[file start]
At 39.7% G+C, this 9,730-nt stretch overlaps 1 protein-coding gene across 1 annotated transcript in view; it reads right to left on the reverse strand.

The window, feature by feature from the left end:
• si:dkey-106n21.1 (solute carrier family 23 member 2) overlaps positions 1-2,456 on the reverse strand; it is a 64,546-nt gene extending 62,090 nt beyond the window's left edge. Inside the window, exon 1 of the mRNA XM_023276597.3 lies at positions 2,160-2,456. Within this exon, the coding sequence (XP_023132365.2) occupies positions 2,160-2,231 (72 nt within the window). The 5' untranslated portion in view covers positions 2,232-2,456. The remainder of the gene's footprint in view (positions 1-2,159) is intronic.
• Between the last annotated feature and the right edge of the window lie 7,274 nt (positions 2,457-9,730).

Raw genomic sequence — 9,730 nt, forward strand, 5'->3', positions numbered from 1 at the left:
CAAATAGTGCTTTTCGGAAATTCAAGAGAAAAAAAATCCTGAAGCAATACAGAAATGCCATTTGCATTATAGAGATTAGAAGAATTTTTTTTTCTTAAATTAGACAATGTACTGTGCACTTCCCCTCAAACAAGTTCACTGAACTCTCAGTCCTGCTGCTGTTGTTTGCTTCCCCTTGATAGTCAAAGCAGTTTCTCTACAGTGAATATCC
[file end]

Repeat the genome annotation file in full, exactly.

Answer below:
At 39.7% G+C, this 9,730-nt stretch overlaps 1 protein-coding gene across 1 annotated transcript in view; it reads right to left on the reverse strand.

The window, feature by feature from the left end:
• si:dkey-106n21.1 (solute carrier family 23 member 2) overlaps positions 1-2,456 on the reverse strand; it is a 64,546-nt gene extending 62,090 nt beyond the window's left edge. Inside the window, exon 1 of the mRNA XM_023276597.3 lies at positions 2,160-2,456. Within this exon, the coding sequence (XP_023132365.2) occupies positions 2,160-2,231 (72 nt within the window). The 5' untranslated portion in view covers positions 2,232-2,456. The remainder of the gene's footprint in view (positions 1-2,159) is intronic.
• Between the last annotated feature and the right edge of the window lie 7,274 nt (positions 2,457-9,730).

Raw genomic sequence — 9,730 nt, forward strand, 5'->3', positions numbered from 1 at the left:
CAAATAGTGCTTTTCGGAAATTCAAGAGAAAAAAAATCCTGAAGCAATACAGAAATGCCATTTGCATTATAGAGATTAGAAGAATTTTTTTTTCTTAAATTAGACAATGTACTGTGCACTTCCCCTCAAACAAGTTCACTGAACTCTCAGTCCTGCTGCTGTTGTTTGCTTCCCCTTGATAGTCAAAGCAGTTTCTCTACAGTGAATATCC